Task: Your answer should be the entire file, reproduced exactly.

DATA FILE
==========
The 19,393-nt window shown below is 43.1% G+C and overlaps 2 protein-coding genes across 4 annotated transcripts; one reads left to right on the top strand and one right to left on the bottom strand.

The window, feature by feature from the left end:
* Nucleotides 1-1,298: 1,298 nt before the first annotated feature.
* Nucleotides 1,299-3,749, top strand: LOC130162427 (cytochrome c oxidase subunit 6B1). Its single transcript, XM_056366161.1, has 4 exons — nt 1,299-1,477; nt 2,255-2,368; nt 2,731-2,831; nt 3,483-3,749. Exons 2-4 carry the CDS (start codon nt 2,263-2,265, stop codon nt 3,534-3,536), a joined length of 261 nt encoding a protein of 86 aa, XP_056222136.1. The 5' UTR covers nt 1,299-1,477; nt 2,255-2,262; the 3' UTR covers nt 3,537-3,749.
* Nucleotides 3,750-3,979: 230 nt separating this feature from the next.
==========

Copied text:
The 19,393-nt window shown below is 43.1% G+C and overlaps 2 protein-coding genes across 4 annotated transcripts; one reads left to right on the top strand and one right to left on the bottom strand.

The window, feature by feature from the left end:
* Nucleotides 1-1,298: 1,298 nt before the first annotated feature.
* Nucleotides 1,299-3,749, top strand: LOC130162427 (cytochrome c oxidase subunit 6B1). Its single transcript, XM_056366161.1, has 4 exons — nt 1,299-1,477; nt 2,255-2,368; nt 2,731-2,831; nt 3,483-3,749. Exons 2-4 carry the CDS (start codon nt 2,263-2,265, stop codon nt 3,534-3,536), a joined length of 261 nt encoding a protein of 86 aa, XP_056222136.1. The 5' UTR covers nt 1,299-1,477; nt 2,255-2,262; the 3' UTR covers nt 3,537-3,749.
* Nucleotides 3,750-3,979: 230 nt separating this feature from the next.